Archive for the 'SQL Server' Category

SQL Server Analysis Look At’s

End of March, I had a chance to dig a bit deeper into MS SQL Server analysis. The german chapter of PASS (http://www.sqlpass.org) organized one of their “Essentials”, a condensed training day with a specific topic. This one was named “SQL Server Analysis” and was held by Andreas Wolter (MCSM) in Nuremberg. Here comes my “look-at’s” – the usual public scratchpad of what I want to review as follow-up of an event.

  • There are two SQL Server related IO benchmark tools (like ORION that I’m familiar with, by Oracle): SQLIOSIM and SQLIO.
  • Event Tracing for Windos (ETW) is supported for MSSQL since Version 2008, use Windows Performance Recorder for that.
  • Try “perfmon /report”
  • Windows Server 2008R2 and above supports “mountpoints” in addition to drive letters. Nice, finally aligning POSIX?
  • Profiler can load PERFMON data and correlate them (old style / deprecated)
  • SQL Server reports: Disk Usage Report shows, for example, resizing operations. So check your file sizing policy this way.
  • Extended Events (XEvents) take 2µs, Profiler events take 4ms (=> Profiler is factor 2000 slower; source: SQL Server & BI blog)
  • SQL Server index growth is different from Oracle: They have no 90/10 split on the growth end of the leaf list, SQL Server adds empty leaf nodes
  •  Extended Events editor to be found under “Administration” in SQL Server Managament Studio (SSMS)
  • Setting up a Performance Data Warehouse brings historical performance data. Do the following:
    1. Create a Data Collection Set
    2. Create a Performance DWH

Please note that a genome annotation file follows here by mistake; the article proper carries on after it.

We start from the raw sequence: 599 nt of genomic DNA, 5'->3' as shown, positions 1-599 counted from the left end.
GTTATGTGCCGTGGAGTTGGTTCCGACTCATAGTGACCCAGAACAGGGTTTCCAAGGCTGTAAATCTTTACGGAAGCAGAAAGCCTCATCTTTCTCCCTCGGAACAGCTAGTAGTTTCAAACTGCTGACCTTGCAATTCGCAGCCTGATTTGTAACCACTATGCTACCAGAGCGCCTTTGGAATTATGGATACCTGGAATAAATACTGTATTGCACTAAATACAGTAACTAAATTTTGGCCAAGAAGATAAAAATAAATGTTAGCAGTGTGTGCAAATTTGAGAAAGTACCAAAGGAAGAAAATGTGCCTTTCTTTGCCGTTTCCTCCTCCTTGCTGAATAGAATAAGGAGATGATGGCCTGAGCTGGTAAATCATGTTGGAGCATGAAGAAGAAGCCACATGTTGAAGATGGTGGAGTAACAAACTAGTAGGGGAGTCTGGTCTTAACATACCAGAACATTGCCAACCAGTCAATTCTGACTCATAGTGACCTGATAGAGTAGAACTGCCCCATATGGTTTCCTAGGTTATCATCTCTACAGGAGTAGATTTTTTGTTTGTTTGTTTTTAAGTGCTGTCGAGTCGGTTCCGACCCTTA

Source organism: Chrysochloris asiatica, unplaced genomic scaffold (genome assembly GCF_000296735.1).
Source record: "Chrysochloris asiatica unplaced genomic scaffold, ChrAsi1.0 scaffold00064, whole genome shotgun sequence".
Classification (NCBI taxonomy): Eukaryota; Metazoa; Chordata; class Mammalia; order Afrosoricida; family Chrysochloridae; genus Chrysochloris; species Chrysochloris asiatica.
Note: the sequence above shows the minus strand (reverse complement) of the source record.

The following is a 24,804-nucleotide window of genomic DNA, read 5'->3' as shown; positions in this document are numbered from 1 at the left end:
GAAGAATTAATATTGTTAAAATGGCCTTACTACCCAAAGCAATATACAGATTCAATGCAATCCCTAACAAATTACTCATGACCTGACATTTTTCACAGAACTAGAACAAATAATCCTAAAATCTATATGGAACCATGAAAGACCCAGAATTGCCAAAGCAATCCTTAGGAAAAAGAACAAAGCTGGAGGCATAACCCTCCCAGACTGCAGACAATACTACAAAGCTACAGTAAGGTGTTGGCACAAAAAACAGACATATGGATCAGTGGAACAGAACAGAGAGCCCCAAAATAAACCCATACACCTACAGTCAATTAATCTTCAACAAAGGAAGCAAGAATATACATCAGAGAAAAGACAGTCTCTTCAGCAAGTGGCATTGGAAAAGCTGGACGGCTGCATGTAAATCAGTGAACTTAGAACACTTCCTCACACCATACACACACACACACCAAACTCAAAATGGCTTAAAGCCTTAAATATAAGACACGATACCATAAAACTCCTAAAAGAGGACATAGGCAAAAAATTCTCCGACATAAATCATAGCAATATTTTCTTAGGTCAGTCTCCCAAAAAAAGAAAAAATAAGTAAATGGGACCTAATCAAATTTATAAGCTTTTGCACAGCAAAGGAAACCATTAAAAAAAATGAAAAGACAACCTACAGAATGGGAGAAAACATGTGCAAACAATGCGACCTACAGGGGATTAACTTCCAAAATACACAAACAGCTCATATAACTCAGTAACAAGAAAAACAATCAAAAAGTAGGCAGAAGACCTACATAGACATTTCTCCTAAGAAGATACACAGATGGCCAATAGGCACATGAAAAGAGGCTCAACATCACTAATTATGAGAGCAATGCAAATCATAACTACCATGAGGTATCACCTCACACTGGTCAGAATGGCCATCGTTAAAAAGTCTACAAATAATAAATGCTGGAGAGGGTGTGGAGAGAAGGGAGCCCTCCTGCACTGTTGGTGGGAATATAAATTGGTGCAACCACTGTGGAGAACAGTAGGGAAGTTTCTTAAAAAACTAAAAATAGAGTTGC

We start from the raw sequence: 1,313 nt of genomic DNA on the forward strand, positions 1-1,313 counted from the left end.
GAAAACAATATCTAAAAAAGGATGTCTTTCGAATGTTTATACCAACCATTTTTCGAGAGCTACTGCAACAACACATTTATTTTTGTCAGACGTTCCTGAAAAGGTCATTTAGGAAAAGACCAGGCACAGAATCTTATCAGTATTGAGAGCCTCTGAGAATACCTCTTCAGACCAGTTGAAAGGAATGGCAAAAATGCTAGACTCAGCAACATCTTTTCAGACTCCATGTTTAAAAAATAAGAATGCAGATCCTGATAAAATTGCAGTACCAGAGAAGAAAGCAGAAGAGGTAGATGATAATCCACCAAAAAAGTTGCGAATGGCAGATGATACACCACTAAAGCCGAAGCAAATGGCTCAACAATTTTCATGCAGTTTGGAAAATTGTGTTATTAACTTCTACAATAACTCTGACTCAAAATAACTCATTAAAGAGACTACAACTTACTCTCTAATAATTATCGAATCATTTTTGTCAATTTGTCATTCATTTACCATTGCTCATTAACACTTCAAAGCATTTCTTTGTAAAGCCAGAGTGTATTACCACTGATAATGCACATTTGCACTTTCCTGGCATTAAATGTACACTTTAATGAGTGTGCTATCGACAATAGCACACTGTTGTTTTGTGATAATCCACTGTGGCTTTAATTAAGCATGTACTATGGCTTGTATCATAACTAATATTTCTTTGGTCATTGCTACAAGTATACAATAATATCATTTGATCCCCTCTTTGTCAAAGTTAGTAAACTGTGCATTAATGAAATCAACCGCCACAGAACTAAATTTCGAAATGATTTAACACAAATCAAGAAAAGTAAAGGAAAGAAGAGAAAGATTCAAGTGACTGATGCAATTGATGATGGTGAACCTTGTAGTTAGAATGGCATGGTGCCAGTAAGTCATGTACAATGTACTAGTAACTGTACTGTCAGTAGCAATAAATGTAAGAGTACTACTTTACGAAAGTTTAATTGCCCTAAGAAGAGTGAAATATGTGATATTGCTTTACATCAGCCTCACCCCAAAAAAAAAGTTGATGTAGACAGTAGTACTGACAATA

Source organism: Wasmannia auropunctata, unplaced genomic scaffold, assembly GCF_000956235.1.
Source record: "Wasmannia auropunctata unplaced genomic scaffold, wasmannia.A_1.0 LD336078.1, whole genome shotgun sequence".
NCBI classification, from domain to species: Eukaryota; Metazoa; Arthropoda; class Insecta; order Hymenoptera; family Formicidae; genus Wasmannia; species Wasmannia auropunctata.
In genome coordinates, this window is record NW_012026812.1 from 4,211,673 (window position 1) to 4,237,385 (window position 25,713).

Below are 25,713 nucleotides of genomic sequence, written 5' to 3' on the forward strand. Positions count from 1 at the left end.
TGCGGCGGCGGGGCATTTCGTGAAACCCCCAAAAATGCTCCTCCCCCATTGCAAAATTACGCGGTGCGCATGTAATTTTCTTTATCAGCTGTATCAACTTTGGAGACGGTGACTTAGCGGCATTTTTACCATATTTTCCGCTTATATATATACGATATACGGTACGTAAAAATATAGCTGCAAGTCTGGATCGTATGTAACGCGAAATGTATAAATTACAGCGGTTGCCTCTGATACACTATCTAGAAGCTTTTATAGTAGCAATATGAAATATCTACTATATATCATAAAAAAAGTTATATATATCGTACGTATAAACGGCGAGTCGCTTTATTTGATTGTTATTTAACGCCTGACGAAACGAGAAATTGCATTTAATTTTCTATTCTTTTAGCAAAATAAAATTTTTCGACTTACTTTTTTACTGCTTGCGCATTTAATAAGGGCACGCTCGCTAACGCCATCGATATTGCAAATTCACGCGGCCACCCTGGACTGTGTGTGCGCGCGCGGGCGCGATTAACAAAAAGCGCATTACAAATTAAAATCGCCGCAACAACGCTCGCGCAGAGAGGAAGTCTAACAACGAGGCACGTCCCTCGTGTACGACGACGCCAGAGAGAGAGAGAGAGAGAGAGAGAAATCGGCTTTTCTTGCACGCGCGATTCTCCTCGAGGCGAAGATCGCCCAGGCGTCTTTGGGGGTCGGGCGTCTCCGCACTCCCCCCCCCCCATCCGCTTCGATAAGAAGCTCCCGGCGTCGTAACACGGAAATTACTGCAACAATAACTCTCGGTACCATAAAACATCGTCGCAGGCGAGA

3. Create a data Collector
  • Look at tools:
    1. Event Notifications
    2. SQL Diag (Log/Trace collector)
    3. RML Utilities

So for sure this is not everything – the more you dig into a RDBMS, the more surprises and fields of knowledge-to-learn you will find. Let’s go ahead, next time.

Good luck
Martin Klier

Edit: Version supporting ETW



Microsoft SQL server fragmentation and reorganization

Oh really, there ARE guys with deep insight into Microsoft SQL server. This notes absolutely look like a willing professional who did learn something new: http://blogs.technet.com/b/josebda/archive/2009/03/20/sql-server-2008-fragmentation.aspx

But what about me? I am still looking for a course or material giving me the SQL Server architecture and logic in a way I can understand. At least one resource that looks promising in this sense: http://www.akadia.com/services/sqlsrv_data_structure.html

Sad feeling: SQL Server seems to be much, much more an oracle than Oracle is to me.

Struggeling on ;)
Martin

 



How to find out the (biggest) table size in MS SQL Server?

How to find out the (biggest) table size in MS SQL Server? To find the answer in your preferred search engine is difficult – not because there are no hits, but there is that lot of crap to see, it’s just unbelievable. If you don’t want to enjoy this experience, maybe have a look into this page: http://blogs.technet.com/b/mdegre/archive/2009/10/14/determining-sql-server-table-size.aspx

The author, Michel Degremont, did a good job, but his post is ranked way too badly for the quality provided. Give credit where credit is due!

Standing on the shoulders of giants,
Yours, Martin
Read more…



CREATE TABLE AS SELECT (CTAS) in MS SQL Server

In Oracle often we are using

CREATE TABLE TABLE_B AS SELECT * FROM TABLE_A;

But in SQL Server, this syntax does not work. Use

SELECT * INTO TABLE_B FROM TABLE_A;
COMMIT;

instead.

Hope this helps
Martin



Glancing into MS SQL Server

I have not been able to blog for a while. My family has grown, and so there have been different priorities.

In the meantime, I was told to become responsible for a few MS SQL Server databases as well. I took it for a challenge, and started digging into a different world. Well, sometimes different, sometimes similar.

One of the first questions I will have to answer for myself is the penalty for using snapshot read consistency – you know, avoiding read locks in the Microsoft way: Copy the block into tempdb, maybe anybody will need it. As an IO- and performance junkie, my backside notices pain in advance. We will see.

Take care
Martin Klier




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